In commentary on ERR's Vikerraadio earlier this week, journalist Rein Sikk reflected on those who officially did not make the cut to perform in the XX Dance Festival this summer, and whether the road to Estonia's world-famous festival must be lined with tears at all. One solution that could see everyone included was already demonstrated by youth dancers in a public square in 2017.
4,601 people across Estonia feel pretty lousy right now. They did not make the cut for the Dance Festival; they will not get the chance to dance at Tallinn's Kalev Stadium. The number of people shut out of the festival is greater than the population of Põltsamaa or Paldiski. One third of those who auditioned for the festival did not make the cut. One third.
When I published a call on Maaleht's online news portal last week for people who didn't make the cut to reach out, to write about their thoughts and their feelings, I had no idea what to expect. I got over a hundred responses in the form of letters and comments. The majority of these letters were brimming over with sadness, and disappointment, but first and foremost bewilderment.
It's not about the fact that some dance better. It's about the fact that those who dance a bit worse should, along with their rejection, also be given an analysis of their work as well as their score. Like a letter grade in school. But all they receive is a "No." It is only natural that this would anger you and make you cry.
Even one is too much
The effort put into competing for a spot in the Dance Festival is comparable to a marathon. But there is a crucial difference — regardless of how they placed, everyone who participates in a marathon feels like a winner. Even very much so. But that isn't the case for everyone participating in the Dance Festival process. What are we lacking, then?
In the background, all I can hear is the voice of Grand Old Man of Folk Dance Kristjan Torop. His explanation from decades ago that for such a small people, even one person being left out of the Dance Festival in tears is a huge loss. Both for our people as well as our folk culture. The festival has to be organized in such a way that even those who do not earn prime spots on the field are still happy, and are still proud of how far they've come.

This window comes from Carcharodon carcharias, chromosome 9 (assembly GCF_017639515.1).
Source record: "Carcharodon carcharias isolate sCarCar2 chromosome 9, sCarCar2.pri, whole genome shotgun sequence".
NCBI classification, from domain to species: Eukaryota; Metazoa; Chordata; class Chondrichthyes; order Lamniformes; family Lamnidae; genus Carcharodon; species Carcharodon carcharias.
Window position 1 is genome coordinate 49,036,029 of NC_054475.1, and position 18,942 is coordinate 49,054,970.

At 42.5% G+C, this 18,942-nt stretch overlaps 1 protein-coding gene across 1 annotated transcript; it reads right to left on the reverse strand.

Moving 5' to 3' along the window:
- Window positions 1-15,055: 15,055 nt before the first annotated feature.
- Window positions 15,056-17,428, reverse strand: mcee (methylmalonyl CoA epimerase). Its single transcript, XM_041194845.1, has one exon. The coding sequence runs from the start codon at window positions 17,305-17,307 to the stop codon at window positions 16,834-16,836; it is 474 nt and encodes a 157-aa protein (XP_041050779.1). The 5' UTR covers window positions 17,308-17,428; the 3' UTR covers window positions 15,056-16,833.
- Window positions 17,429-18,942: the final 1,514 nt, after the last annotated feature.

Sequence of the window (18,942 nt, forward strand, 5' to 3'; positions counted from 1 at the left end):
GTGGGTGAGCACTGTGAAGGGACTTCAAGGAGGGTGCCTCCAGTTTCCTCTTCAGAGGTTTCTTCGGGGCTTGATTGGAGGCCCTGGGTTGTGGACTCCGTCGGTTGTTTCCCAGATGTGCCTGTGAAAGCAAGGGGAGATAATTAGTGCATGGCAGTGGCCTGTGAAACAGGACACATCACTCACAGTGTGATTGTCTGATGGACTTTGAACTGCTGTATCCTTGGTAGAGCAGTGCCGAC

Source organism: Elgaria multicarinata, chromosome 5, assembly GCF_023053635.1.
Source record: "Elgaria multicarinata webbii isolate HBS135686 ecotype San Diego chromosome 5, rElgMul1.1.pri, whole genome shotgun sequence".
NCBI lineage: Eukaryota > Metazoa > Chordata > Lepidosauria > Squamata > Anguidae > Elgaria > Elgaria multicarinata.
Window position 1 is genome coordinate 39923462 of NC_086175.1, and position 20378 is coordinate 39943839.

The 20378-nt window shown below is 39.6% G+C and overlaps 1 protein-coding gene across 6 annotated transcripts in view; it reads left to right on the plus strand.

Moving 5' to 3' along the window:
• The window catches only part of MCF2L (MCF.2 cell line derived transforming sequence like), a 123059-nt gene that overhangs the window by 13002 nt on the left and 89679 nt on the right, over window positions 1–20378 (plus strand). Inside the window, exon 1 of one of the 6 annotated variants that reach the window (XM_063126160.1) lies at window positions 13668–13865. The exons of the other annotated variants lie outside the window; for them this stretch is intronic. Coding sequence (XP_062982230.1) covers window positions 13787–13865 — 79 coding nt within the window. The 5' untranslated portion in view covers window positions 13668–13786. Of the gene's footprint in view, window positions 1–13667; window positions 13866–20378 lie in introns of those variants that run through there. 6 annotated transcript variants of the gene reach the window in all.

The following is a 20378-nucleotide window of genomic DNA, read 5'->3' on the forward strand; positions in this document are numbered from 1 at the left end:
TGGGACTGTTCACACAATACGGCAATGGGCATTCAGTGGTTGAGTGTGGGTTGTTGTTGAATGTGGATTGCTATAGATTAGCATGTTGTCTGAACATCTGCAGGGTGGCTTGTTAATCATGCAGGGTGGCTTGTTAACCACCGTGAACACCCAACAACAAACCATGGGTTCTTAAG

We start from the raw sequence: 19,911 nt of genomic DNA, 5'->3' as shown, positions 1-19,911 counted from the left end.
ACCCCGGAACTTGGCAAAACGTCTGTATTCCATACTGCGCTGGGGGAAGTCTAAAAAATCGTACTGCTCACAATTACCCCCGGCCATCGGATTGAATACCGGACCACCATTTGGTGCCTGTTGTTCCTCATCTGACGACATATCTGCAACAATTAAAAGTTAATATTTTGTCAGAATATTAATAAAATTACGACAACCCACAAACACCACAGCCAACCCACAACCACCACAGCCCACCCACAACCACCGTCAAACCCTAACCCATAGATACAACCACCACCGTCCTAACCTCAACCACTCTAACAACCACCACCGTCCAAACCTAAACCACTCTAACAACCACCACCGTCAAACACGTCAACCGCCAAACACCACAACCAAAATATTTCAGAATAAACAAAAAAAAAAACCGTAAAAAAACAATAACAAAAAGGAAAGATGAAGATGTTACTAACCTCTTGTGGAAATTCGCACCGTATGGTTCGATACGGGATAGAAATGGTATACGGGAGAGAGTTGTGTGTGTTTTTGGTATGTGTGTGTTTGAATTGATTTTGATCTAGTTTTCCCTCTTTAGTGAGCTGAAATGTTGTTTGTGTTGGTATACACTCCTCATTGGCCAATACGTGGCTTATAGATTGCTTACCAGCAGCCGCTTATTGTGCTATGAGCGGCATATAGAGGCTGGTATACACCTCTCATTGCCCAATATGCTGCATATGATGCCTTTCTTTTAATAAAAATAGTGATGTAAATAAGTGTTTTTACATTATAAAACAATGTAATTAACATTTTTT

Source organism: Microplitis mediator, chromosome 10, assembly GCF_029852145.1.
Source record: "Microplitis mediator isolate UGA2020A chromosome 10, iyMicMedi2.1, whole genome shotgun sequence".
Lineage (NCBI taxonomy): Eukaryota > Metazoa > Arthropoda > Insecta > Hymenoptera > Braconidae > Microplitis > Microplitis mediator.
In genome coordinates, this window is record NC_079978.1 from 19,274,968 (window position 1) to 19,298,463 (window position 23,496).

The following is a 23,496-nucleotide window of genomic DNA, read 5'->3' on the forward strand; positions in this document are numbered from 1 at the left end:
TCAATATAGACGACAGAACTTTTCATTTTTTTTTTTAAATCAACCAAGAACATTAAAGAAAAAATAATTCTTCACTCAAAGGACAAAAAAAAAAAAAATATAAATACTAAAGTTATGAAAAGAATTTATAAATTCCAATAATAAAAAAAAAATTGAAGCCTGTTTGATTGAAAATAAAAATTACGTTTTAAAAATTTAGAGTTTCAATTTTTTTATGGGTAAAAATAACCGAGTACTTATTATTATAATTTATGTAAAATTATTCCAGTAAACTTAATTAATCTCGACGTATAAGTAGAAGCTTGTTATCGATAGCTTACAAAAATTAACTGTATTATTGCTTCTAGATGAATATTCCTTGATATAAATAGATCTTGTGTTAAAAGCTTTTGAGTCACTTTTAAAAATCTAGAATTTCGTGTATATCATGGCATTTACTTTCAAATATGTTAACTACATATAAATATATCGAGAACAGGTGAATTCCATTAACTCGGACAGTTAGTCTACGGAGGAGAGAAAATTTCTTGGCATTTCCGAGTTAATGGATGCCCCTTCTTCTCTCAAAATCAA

Unfortunately, I have heard festival organizers repeat for decades that tears and being left out of the festival are an inevitable inevitability. There is nothing one can do but say no to thousands. Because space at Kalev Stadium is limited.
It's not possible that there is nothing one can do!
Our people invented Skype, Transferwise, and Taxify. It was only recently that people thought that long-distance calls could not be made for free. That international wire transfers couldn't be made without earning banks a profit. That the taxi crisis could not be resolved. But it could be done!
Nowadays we just need to think outside the box. We need to approach this with an open mind and from a different angle, in order to ensure that the keepers of our traditional dance culture are compensated justly for their efforts even if they don't fit in Kalev Stadium. That is what 4,601 people who did not make the cut for the Dance Festival are waiting for. That they, too, can feel like winners, not losers. Song Festival committee, do something innovative, 21st century-style!
Chance for everyone to take part
We actually already have a solution that would help dry these tears and make many people happy — we were shown how by participants in the last Youth Dance Festival [in 2017]. After a stadium performance was canceled due to the cold and rain, they managed to get an incredible festival together at Freedom Square instead. Such that both the dancers and the delighted public alike ended up satisfied. This spontaneous dance festival, organized in a matter of mere hours by the youth dancers themselves, continued to attract high praise for months to come.
Right now, we have a month and a half to repeat their triumph. To invite everyone who didn't make the cut to dance at Kalevi Stadium to dance at Freedom Square instead. To show a live broadcast from Kalev Stadium on big screens behind their dancing.
Both the dancers who could still dance their dances together with their troupe as well as those who didn't manage to get tickets to Kalev Stadium but would still get a chance to experience the Dance Festivals would all be winners in this scenario. And if it seems like not everyone would fit in Freedom Square, Town Hall Square, for example, would be open to dancers as well. The main thing is wanting and believing that anything is possible.
I believe and I know that one day, no matter what, courageous ideas will triumph. And someday we will reach the point where the road to our Song Festival, one of the most important shapers of Estonia's image, will be lined not with tears, but with smiles.
Editor: Aili Vahtla